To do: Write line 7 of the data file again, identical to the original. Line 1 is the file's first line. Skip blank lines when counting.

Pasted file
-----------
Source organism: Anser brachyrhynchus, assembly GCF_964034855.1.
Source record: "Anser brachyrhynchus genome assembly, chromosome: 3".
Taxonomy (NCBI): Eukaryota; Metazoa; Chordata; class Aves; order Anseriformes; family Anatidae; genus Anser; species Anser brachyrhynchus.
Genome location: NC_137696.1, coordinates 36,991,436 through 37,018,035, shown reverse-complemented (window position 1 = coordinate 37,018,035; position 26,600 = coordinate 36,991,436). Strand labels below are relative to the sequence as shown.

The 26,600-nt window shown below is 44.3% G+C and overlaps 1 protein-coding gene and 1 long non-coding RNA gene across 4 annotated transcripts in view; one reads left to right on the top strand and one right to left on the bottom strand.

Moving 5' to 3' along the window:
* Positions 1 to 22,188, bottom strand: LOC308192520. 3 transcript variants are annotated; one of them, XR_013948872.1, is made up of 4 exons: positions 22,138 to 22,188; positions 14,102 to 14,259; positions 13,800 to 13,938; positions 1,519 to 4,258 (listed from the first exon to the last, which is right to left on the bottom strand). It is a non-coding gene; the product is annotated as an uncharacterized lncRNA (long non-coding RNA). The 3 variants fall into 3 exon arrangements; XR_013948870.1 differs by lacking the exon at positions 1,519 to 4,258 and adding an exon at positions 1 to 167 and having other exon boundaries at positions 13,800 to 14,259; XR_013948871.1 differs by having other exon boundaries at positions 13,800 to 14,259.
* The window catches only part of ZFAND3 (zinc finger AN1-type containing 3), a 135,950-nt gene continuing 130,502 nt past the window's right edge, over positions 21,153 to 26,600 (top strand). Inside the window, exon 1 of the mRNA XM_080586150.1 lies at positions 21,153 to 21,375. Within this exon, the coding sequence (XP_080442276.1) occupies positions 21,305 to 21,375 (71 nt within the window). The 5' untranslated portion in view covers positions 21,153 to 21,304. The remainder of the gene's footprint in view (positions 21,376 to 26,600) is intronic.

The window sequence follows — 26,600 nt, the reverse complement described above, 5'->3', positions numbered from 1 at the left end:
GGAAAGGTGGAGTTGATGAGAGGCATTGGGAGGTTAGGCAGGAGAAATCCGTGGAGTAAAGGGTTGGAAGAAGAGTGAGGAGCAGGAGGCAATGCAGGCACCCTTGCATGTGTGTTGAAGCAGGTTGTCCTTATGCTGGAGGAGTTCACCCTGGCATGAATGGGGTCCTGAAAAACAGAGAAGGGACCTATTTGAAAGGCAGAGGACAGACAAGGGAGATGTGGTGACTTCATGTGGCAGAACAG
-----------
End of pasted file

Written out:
* Positions 1 to 22,188, bottom strand: LOC308192520. 3 transcript variants are annotated; one of them, XR_013948872.1, is made up of 4 exons: positions 22,138 to 22,188; positions 14,102 to 14,259; positions 13,800 to 13,938; positions 1,519 to 4,258 (listed from the first exon to the last, which is right to left on the bottom strand). It is a non-coding gene; the product is annotated as an uncharacterized lncRNA (long non-coding RNA). The 3 variants fall into 3 exon arrangements; XR_013948870.1 differs by lacking the exon at positions 1,519 to 4,258 and adding an exon at positions 1 to 167 and having other exon boundaries at positions 13,800 to 14,259; XR_013948871.1 differs by having other exon boundaries at positions 13,800 to 14,259.